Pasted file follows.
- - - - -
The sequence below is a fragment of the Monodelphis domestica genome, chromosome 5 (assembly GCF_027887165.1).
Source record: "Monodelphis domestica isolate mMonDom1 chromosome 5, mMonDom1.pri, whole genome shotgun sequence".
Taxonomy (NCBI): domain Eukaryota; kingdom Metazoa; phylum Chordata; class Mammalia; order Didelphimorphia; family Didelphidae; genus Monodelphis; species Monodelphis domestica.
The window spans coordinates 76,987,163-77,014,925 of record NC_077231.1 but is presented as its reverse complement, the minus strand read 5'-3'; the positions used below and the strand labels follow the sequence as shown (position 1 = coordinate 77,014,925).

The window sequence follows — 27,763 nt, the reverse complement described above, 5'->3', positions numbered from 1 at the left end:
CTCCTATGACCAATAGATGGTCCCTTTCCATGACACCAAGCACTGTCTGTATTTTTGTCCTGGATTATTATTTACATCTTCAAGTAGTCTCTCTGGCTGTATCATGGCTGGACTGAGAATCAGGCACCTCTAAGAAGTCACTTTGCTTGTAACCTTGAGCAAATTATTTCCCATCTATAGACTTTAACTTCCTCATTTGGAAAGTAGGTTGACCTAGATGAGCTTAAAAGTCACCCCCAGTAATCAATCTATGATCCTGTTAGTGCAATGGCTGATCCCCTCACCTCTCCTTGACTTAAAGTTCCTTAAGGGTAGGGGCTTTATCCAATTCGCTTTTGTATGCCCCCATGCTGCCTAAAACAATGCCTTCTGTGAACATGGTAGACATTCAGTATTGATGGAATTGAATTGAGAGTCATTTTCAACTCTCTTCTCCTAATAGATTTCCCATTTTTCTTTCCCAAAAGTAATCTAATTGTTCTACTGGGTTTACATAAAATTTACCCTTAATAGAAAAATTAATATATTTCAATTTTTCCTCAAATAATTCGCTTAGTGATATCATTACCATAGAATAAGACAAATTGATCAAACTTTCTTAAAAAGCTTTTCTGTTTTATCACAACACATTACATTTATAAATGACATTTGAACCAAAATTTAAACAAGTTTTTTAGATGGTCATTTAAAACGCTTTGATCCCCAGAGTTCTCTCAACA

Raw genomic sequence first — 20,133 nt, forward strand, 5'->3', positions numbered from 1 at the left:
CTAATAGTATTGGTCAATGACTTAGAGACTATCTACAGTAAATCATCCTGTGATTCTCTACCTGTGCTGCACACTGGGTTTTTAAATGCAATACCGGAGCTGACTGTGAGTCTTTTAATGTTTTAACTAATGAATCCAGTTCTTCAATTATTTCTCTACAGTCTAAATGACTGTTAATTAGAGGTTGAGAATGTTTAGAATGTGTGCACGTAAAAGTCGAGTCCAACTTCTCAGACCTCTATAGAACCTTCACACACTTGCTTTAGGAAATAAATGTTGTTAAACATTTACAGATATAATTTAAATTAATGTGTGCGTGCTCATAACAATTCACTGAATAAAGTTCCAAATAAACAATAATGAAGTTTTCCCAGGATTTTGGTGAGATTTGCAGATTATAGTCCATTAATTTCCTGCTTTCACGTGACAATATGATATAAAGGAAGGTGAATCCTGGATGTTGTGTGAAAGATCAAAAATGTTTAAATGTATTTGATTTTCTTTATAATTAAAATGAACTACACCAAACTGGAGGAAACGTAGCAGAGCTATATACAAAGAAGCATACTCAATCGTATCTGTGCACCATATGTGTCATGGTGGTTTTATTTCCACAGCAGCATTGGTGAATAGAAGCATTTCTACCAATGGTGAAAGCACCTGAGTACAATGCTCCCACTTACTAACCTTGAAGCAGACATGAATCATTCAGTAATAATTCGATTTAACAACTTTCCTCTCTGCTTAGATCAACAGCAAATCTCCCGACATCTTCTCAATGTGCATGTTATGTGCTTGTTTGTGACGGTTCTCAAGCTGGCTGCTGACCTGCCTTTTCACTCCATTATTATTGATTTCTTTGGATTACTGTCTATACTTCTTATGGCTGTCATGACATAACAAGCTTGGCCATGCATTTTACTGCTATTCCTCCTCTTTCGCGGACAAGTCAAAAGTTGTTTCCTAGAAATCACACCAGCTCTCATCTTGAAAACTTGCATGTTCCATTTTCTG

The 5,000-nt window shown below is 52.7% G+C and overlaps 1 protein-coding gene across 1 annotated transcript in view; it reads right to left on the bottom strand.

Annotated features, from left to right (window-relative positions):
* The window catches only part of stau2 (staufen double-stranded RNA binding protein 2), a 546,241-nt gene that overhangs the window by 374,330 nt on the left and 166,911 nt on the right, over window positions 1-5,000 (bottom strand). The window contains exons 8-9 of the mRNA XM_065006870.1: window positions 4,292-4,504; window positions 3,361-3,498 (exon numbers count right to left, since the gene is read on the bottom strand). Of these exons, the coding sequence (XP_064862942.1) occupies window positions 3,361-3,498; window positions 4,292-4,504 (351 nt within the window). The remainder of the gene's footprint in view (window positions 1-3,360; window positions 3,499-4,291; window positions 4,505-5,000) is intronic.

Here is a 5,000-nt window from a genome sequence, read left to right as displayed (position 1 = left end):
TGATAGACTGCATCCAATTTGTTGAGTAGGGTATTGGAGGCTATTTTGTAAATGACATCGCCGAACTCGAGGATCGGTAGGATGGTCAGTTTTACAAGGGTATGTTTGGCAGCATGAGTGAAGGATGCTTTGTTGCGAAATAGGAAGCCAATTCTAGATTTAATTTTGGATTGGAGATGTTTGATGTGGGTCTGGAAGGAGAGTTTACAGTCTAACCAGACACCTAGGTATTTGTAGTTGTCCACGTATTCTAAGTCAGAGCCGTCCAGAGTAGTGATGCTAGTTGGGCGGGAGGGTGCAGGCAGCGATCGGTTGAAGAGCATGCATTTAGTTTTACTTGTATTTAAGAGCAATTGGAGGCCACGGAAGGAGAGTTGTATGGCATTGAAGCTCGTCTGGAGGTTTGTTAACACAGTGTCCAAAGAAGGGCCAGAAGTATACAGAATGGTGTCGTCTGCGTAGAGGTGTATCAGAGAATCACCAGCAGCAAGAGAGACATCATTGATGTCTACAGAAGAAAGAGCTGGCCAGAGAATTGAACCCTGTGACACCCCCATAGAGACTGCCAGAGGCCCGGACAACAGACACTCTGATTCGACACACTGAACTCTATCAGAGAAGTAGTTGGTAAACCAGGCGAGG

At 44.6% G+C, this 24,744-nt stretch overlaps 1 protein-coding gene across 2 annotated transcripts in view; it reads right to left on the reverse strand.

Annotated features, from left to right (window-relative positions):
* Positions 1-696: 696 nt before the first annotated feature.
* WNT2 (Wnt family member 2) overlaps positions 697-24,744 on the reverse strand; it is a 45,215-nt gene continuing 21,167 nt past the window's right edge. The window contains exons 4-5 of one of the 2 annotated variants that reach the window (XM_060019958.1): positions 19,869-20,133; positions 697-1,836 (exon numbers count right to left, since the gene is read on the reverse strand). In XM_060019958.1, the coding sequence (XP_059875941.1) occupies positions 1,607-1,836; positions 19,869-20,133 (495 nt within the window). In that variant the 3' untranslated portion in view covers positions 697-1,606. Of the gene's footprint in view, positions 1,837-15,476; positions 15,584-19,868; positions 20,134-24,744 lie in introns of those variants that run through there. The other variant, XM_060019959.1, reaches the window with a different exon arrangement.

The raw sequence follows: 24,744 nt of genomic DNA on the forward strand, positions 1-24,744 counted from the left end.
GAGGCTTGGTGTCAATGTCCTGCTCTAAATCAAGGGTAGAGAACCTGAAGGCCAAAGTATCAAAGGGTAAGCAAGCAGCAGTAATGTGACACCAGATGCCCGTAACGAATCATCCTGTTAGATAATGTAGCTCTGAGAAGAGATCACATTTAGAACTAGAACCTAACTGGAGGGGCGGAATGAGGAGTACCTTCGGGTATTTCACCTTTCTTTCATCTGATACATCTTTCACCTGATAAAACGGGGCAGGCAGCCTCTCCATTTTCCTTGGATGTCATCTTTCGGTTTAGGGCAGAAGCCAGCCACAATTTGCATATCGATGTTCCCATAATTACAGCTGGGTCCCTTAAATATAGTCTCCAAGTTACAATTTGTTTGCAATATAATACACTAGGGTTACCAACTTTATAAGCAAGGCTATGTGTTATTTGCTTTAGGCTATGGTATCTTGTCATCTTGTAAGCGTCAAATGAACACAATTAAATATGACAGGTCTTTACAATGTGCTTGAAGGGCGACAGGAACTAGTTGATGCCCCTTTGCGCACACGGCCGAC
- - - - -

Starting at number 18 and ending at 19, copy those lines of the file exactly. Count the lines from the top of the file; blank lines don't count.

The raw sequence follows: 24,744 nt of genomic DNA on the forward strand, positions 1-24,744 counted from the left end.
GAGGCTTGGTGTCAATGTCCTGCTCTAAATCAAGGGTAGAGAACCTGAAGGCCAAAGTATCAAAGGGTAAGCAAGCAGCAGTAATGTGACACCAGATGCCCGTAACGAATCATCCTGTTAGATAATGTAGCTCTGAGAAGAGATCACATTTAGAACTAGAACCTAACTGGAGGGGCGGAATGAGGAGTACCTTCGGGTATTTCACCTTTCTTTCATCTGATACATCTTTCACCTGATAAAACGGGGCAGGCAGCCTCTCCATTTTCCTTGGATGTCATCTTTCGGTTTAGGGCAGAAGCCAGCCACAATTTGCATATCGATGTTCCCATAATTACAGCTGGGTCCCTTAAATATAGTCTCCAAGTTACAATTTGTTTGCAATATAATACACTAGGGTTACCAACTTTATAAGCAAGGCTATGTGTTATTTGCTTTAGGCTATGGTATCTTGTCATCTTGTAAGCGTCAAATGAACACAATTAAATATGACAGGTCTTTACAATGTGCTTGAAGGGCGACAGGAACTAGTTGATGCCCCTTTGCGCACACGGCCGAC